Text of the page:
Many times we, as parents, state what we want for our children. And, more often than not, we say that we want them to be happy and successful; happy and successful — as if happiness was not enough. And maybe, to be true to ourselves, it really isn’t. It isn’t because our egos want our children to be successful so that their success will mean we were good parents; so that we can be proud of our children. How then do we define success? Many may say that their children would be successful if they have good careers (which can be tongue in cheek for ‘if they make a lot of money’ (or at least more money than our friends’ children). Others may define success as not having to ‘want’ for anything. I am yet to meet such a person. I lie. There are some who have given their lives over to charity who want for little and seem content with less. Even though we admire those Saint Theresas among us, very few of us want our children to follow such a path. To us, such a path of austerity and self-sacrifice is a difficult life and we do not want our children to experience such hardship.
The philosophy at what defines success is broad an open-ended and I digress from the point I wished make. So let me drag myself back to what we think as success for our children and the danger that this poses. We are all fully acquainted with the concept of a child pursuing a career which he or she thinks will make one or both parents happy. The movies are filled with variations on this theme. What I want to look at is something more hidden, but a bit more sinister and one which I have never seen depicted on the silver screen. In fact, it is a concept that is so hard to put into words that I will have to employ some illustration. I know of three successful young people who have committed suicide even though they had the most promising and ‘successful’ careers. A cousin of a friend of mine was a successful accountant who migrated to Canada years ago and married a Canadian who bore two of his beautiful children. The marriage ended in divorce. She got the children. He could not take the stress and gassed himself in his garage with the car engine running. Maybe he could not handle his picture perfect future with his kids being shattered. Who knows? The son of a colleague of a cousin of mine committed suicide at twenty-five. He was a medical doctor at twenty two working at the Port of Spain General Hospital. Another successful accountant, the only son of a past government Minister in Trinidad and Tobago, committed suicide at a well known hotel in 2005. Why? The answer is stress in one form or another. These cases may be extreme, but there are many people in successful careers who are unhappy in some way or cannot handle the stress that ‘life’ may throw at them. In fact, most people are subconsciously unhappy and are not even aware of it.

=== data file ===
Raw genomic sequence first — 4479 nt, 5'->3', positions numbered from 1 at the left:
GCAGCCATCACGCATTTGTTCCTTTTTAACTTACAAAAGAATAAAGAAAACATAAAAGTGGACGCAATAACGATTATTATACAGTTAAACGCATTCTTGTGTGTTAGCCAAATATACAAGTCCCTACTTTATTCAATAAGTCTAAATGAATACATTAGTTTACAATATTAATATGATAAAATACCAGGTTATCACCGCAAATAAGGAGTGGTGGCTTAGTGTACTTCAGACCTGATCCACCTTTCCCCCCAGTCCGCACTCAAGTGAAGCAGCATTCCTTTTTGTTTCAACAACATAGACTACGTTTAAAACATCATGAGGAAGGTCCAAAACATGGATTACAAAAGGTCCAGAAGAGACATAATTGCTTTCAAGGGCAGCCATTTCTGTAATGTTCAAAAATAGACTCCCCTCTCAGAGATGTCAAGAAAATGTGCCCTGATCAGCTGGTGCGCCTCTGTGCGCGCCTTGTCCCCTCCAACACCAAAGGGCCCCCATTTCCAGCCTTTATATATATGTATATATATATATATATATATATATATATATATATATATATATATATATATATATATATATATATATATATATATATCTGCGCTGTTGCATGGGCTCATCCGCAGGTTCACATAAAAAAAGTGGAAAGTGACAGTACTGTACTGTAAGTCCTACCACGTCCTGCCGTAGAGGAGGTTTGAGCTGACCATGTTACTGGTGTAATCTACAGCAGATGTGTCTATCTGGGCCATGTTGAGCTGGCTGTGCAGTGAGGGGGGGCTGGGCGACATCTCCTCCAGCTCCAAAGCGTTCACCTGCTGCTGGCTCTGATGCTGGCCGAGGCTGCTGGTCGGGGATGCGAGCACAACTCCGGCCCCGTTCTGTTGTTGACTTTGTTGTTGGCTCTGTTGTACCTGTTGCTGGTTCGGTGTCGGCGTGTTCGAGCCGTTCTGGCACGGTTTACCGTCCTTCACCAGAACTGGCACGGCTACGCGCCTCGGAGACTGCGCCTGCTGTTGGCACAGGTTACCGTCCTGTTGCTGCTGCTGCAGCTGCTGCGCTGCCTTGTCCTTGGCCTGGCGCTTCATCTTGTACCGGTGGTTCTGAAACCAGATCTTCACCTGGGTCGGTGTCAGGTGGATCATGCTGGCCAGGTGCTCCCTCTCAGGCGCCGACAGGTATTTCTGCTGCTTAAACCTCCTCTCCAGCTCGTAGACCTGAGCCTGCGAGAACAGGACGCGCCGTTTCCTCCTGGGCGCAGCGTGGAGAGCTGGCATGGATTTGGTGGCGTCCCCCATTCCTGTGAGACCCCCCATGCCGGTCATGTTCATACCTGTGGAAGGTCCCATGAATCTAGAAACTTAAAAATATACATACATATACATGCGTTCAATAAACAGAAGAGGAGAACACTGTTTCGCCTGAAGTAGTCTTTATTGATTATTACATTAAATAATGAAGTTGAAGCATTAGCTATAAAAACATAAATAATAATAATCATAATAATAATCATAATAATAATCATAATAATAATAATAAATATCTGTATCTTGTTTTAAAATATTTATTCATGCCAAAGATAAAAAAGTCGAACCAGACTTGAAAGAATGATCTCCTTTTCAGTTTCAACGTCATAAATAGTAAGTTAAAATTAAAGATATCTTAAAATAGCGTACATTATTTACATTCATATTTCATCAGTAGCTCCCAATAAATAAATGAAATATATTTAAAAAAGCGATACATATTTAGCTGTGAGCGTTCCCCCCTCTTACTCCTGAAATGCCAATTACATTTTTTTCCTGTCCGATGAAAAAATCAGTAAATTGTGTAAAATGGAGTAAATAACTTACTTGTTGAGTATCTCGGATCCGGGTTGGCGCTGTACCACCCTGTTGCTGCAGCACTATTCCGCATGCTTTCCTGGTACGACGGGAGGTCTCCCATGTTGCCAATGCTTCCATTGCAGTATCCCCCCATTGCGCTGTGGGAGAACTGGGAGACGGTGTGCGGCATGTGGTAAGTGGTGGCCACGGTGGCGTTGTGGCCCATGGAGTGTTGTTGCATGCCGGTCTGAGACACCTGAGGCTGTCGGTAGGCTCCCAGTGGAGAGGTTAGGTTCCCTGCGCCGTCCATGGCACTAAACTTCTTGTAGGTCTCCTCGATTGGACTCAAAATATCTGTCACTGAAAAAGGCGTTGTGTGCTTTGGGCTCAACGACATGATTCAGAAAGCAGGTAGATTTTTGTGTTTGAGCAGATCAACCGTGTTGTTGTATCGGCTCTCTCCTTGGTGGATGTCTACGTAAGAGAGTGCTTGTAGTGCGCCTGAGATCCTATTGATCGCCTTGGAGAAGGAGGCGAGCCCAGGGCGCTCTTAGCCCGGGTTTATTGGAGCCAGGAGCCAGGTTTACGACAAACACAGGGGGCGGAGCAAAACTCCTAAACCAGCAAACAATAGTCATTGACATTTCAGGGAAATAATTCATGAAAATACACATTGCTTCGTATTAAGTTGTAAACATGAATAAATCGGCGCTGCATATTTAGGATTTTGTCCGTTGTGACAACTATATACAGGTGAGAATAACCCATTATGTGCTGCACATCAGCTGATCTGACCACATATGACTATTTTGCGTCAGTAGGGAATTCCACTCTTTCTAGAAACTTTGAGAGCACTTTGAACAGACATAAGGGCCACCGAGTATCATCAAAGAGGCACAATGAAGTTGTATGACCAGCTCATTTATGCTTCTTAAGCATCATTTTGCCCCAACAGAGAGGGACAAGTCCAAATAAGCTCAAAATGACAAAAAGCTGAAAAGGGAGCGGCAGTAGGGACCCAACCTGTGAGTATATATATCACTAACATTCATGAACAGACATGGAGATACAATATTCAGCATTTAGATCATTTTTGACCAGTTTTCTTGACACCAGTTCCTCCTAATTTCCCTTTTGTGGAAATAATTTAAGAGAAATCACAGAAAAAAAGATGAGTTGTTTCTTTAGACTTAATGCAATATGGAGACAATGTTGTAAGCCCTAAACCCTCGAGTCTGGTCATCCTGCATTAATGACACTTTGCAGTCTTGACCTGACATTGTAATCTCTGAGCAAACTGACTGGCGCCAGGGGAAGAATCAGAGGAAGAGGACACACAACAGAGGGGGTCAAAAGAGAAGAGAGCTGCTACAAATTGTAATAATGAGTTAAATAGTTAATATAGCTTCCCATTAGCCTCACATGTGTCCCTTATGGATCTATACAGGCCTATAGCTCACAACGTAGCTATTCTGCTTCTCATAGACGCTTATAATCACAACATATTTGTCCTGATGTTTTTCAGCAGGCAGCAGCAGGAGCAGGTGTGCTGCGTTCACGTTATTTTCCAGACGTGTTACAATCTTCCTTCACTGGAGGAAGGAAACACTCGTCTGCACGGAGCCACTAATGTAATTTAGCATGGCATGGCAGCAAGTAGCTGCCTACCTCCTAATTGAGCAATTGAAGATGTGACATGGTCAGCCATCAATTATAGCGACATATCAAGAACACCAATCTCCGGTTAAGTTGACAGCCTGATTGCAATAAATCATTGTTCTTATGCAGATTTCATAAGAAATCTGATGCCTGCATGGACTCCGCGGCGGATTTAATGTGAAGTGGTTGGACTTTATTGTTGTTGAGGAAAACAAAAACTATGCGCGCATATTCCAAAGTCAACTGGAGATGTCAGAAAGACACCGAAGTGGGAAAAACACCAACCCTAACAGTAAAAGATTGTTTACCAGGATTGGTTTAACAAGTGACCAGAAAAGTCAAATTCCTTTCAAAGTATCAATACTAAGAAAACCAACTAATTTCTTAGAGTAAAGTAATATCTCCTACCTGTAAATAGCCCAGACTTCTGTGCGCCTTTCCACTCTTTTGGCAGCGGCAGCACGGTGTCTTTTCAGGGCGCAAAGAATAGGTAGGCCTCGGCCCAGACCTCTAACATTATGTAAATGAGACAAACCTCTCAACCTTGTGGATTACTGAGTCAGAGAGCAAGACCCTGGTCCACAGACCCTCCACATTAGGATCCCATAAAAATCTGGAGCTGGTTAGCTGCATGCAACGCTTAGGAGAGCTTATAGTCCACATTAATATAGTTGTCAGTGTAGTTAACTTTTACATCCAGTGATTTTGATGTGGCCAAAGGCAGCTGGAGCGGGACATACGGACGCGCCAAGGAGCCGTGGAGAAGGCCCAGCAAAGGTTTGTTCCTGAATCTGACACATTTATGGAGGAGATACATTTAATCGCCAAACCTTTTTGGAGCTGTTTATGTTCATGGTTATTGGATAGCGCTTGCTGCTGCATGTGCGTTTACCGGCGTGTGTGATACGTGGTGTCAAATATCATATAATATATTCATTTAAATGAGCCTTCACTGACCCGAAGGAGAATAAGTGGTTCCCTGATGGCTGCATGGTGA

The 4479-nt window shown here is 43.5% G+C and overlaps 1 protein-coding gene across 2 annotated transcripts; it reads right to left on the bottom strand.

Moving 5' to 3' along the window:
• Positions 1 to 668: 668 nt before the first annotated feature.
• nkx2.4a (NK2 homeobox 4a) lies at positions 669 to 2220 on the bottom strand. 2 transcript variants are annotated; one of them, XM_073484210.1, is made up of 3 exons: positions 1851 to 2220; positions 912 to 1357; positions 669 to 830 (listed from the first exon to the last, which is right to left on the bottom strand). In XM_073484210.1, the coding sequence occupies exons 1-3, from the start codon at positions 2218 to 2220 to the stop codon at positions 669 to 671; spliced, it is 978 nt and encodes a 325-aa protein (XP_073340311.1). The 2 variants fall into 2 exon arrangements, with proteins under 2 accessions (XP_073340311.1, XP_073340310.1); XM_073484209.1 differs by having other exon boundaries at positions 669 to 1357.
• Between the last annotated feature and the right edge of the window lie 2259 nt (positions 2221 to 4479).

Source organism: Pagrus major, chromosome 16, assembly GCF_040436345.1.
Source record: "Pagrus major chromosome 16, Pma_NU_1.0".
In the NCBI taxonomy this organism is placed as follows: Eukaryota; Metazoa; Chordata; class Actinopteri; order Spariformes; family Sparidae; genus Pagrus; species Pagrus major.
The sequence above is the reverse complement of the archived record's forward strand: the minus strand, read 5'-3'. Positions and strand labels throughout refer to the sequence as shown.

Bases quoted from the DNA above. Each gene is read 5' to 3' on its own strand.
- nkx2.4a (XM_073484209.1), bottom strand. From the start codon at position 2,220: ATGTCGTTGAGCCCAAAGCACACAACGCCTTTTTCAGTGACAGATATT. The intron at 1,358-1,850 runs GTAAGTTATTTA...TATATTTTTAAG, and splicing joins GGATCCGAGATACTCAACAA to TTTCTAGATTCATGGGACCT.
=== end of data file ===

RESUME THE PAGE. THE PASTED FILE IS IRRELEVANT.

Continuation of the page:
If you need to escape from the stresses of your job or life so that you ‘have’ to go to a pub to take a drink, or to watch a movie, or some such thing to de-stress from your job or any of life’s hassles on a regular basis, then you have a serious problem.
I think I have reached the place where I wish to state what I want for my children. Yes, like all parents, I want them to be happy; and yes I want them to be successful, but by success I mean for them to get a handle on life – a handle which I am only now beginning to perceive, far less have a strong grip on it. It is very hard to put this into words. I want my children to question everything – everything! I want them to search for the meaning of life and the truth of why we are here. This may sound idealistic and overly philosophical and the rant of a madman (which maybe it is), but I want them to look at life in its face from very early. I do not want them to brush aside the real underlying issues and close one’s mind to the real problems just because we cannot truly wrap our minds around them. I believe they will be better humans if they do. I pray that God will give me the courage to pursue this and not give up. And, I believe that educating one’s children away from compulsion and imbibed in love is the beginning. I believe that trusting my child has a lot to do with trusting my God.
I want my child to be a better person than I am…